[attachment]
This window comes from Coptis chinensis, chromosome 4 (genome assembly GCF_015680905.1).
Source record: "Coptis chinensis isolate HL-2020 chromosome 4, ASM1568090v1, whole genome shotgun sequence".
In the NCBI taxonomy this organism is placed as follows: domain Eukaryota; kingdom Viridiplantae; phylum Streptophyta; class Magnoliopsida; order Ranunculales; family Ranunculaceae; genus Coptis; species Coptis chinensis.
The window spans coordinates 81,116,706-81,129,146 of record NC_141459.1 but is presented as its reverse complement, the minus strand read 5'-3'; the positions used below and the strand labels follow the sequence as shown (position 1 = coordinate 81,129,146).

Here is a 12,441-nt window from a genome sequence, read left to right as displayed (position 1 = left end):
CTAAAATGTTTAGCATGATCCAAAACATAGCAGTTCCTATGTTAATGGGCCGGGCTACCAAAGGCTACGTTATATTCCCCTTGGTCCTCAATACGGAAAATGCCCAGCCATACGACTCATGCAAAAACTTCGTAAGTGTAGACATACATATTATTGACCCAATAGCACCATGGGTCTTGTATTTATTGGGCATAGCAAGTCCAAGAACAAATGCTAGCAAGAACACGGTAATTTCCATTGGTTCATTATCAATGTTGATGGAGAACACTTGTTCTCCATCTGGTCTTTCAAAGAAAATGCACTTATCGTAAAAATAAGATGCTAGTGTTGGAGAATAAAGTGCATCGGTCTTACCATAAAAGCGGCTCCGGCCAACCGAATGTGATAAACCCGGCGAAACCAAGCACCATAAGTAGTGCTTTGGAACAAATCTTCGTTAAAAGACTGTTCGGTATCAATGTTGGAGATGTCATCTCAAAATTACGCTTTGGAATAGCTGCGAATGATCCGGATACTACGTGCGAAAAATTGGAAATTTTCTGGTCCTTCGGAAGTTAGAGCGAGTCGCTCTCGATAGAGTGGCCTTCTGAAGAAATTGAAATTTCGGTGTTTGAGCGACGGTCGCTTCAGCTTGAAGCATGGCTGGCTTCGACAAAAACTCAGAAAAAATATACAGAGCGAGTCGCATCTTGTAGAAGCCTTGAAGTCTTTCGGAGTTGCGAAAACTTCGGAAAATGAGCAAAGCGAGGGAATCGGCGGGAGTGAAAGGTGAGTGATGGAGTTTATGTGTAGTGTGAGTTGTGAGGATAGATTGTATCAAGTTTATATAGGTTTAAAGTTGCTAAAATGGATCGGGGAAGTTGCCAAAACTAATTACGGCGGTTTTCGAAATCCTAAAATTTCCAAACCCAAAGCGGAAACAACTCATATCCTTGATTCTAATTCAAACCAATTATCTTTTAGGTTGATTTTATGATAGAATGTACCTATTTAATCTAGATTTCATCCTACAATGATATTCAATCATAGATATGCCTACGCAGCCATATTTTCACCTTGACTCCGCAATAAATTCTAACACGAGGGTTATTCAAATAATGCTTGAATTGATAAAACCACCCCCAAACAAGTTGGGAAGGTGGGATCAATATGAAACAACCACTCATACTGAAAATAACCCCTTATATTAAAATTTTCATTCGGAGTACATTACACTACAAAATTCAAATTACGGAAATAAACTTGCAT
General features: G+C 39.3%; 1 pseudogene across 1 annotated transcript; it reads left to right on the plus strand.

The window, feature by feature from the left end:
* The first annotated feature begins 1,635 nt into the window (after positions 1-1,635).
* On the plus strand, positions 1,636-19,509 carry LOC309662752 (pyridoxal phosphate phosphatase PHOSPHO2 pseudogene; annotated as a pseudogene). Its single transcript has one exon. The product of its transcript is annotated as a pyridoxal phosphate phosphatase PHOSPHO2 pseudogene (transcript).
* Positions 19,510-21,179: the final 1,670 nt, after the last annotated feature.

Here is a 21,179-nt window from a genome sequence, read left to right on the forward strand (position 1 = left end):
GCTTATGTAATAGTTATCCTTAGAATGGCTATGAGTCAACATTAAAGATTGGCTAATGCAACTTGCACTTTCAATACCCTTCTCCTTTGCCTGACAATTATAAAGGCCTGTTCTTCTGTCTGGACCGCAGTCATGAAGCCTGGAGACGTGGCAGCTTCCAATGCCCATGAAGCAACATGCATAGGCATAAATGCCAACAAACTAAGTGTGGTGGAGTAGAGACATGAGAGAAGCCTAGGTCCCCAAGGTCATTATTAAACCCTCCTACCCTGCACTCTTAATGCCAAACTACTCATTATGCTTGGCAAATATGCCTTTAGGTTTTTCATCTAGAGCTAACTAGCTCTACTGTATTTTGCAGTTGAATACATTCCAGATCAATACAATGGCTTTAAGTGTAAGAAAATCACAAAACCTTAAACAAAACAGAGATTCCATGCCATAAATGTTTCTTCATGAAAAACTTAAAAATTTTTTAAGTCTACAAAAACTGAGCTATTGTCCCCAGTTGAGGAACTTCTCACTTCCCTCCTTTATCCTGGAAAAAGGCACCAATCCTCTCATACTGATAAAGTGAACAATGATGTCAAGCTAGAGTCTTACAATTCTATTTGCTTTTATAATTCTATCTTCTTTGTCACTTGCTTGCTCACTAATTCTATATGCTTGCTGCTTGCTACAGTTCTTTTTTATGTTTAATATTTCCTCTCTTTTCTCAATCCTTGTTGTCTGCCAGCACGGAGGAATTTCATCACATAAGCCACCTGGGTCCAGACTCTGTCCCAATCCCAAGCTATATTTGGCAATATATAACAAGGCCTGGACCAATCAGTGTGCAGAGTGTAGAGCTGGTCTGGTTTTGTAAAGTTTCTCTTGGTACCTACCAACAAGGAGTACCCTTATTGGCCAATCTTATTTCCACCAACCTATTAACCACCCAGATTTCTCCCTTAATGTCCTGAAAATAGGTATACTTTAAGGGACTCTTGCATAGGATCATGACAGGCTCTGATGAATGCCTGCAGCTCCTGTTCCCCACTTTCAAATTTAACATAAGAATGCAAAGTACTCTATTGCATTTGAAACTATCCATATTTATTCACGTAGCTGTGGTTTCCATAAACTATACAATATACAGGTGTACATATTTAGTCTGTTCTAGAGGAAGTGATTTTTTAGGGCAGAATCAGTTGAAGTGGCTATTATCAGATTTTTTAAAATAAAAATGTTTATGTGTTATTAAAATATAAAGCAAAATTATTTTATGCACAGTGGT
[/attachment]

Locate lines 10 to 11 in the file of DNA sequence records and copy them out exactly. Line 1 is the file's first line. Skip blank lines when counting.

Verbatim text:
* On the plus strand, positions 1,636-19,509 carry LOC309662752 (pyridoxal phosphate phosphatase PHOSPHO2 pseudogene; annotated as a pseudogene). Its single transcript has one exon. The product of its transcript is annotated as a pyridoxal phosphate phosphatase PHOSPHO2 pseudogene (transcript).
* Positions 19,510-21,179: the final 1,670 nt, after the last annotated feature.